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Inside Black Mirror Bandersnatch

We talk to Charlie Brooker about his background in gaming, and his involvement in the development of interactive drama for Netflix.

Image of man with radiating lines inside head

Charlie Brooker is a gamer. A lifelong games enthusiast who worked for CEX and wrote for PC Zone magazine. He didn’t graduate from his media studies degree. because the polytechnic (now University of Westminster) wouldn’t accept his dissertation on video games. Sweet revenge, then, that he went on to become one of Britain’s most successful television writers.

Black Mirror, co-produced by Brooker and Annabel Jones, launched in 2011 on Channel 4, then moved to Netflix in 2015 where it found a huge international audience. And so we come to Bandersnatch, a standalone episode of Black Mirror that uses Netflix’s experimental interactive capabilities. Originally, Brooker tells me, there wasn’t much enthusiasm from him and Jones making an interactive episode.

‘Netflix had shown us their interactive capabilities, which were relatively rudimentary at the time. They’d done this thing called Puss in Book, and they showed us Buddy Thunderstruck and Stretch Armstrong, which were also kids’ animations and fairly linear. It was mainly “which of these two scenes do you want to watch?” and then you go back to the main branch, and there were slight pauses. And we were like, “that’s very interesting, thanks.” And went out of the room and said, “No way we’re going to do anything to do with that, it looks gimmicky.”’

It’s not surprising that a seasoned gamer would reject what essentially looked like a reinvention of 1990s full-motion video FMV games, which Brooker tells me he remembers as ‘rubbish’. But then, during a meeting about story ideas for Black Mirror, everything clicked.

‘I’d wanted to do another episode that was set in the past, and for ages I’d wanted to do something about old games. I had a vague idea about something buried within the code of an old game that surfaces years later. Then we had this other idea kicking around for ages, a sort of comedy Terminator. A future civilisation that sends a tiny earpiece back in time to change the future. Stopping Hitler’s grandparents meeting, something like that.

‘But the joke was that it goes to the wrong person. They’re in the past, they have to take instructions from somebody in the future. As often happens, all these ideas sort of came together, and we realised we could use Netflix’s interactive storytelling tech.’

British gaming nostalgia

Bandersnatch wasn’t a comedy Terminator or a ghost-in-the-code story. Instead, Brooker wrote about possibly the most niche and least international culture in tech history, the 1980s British bedroom coder. Nostalgia is big business, and games are having a retro moment, but Brooker thinks some portrayals of gaming history are a bit revisionist. ‘I don’t remember playing Super Mario Brothers on the Nintendo Entertainment System,’ he says.

‘I know the Nintendo was a thing in the UK, but it wasn’t the biggest thing. For me, early consoles were things like the Atari, and that was something posh people had. For me, the Sinclair ZX Spectrum was the people’s computer, a very British computer. There was a strange cottage industry around it of idiosyncratic programmers, often on their own, creating these very weird little things. A lot of them went a bit mad, got burn-out or were terribly exploited.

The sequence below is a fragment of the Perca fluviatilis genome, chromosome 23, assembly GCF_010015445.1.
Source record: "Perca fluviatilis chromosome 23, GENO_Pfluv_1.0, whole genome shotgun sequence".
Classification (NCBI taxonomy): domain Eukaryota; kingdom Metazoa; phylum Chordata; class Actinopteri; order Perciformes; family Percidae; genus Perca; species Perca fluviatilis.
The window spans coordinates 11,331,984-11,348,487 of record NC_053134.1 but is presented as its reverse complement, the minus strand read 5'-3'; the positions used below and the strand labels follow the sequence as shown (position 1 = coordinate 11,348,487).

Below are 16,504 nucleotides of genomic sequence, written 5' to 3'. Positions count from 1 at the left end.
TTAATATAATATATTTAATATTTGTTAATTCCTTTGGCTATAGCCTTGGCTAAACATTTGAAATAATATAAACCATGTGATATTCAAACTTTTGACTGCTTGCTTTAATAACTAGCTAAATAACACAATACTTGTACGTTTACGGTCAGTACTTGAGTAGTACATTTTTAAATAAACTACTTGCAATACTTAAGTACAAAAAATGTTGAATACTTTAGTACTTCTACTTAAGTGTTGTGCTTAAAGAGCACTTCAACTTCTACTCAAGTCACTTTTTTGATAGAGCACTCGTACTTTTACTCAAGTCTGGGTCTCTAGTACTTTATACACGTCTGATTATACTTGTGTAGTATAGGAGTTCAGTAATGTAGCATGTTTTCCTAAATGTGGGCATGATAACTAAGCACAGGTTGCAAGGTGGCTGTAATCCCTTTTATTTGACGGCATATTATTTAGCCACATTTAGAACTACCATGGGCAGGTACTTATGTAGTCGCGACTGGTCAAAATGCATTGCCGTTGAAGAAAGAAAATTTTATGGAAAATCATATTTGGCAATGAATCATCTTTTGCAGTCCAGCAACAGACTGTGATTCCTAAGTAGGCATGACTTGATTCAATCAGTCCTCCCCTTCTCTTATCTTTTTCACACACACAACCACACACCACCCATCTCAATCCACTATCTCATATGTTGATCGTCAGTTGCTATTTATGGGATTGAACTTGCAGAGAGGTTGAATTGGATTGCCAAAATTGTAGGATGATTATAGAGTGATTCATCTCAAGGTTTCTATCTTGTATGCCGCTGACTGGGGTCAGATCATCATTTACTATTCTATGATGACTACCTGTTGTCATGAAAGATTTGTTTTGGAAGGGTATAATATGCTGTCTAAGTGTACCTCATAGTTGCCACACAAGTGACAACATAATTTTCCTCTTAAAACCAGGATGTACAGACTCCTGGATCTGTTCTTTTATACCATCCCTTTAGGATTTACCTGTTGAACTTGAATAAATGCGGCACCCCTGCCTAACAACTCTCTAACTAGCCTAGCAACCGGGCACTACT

‘But some of them have gone on to become behemoths in the game industry, and you can still see the DNA of that time in games such as Grand Theft Auto. It feels to me that it’s the part of the same lineage. So, I thought, that’s an era and a place in time and history that I haven’t seen dramatised very often.

‘There was a BBC Four thing called Micro Men, which was about Sir Clive Sinclair, but it wasn’t about games. I think they mentioned Elite or something like that, but I hadn’t seen anything about people trying to write games on the Spectrum and that whole world, which to me was such a massive part of my early teenage years. That was why we went for that setting.’

In Bandersnatch, 19-year-old amateur coder Stefan Butler (Fionn Whitehead), is adapting an interactive fiction novel (also called Bandersnatch) by Jerome F. Davies, a fictional author played by games legend Jeff Minter. In the original script, Stefan explicitly describes the book as a branching narrative novel written in the 1960s that was ‘way ahead of its time’.

Brooker explains, ‘The idea was there was this author who was a sort of Tolkien, Philip K Dick type, this groundbreaking guy who had invented the format. That was the backdrop, and there was crossover between fantasy fiction, dungeons and dragons and video games at that time generally.’

Those references didn’t make it to the final version, but they’re obviously in the DNA of the episode to those of us who remember the time. One reference that did make the cut is The Hobbit game, which Brooker admits he never completed as a kid. ‘Mohan Thakur (Asim Chaudry), the founder of video game company Tuckersoft says, “There’s no ‘get lamp’ or whatever”, because we thought we’ll make it so the game he’s developing is a bit like what we’re doing on the Netflix platform. So, he says, “Oh, it’s an adventure game, but you don’t have to type anything in, you just make choices. You’ve got ten seconds.” He literally tells you how the Bandersnatch episode works.’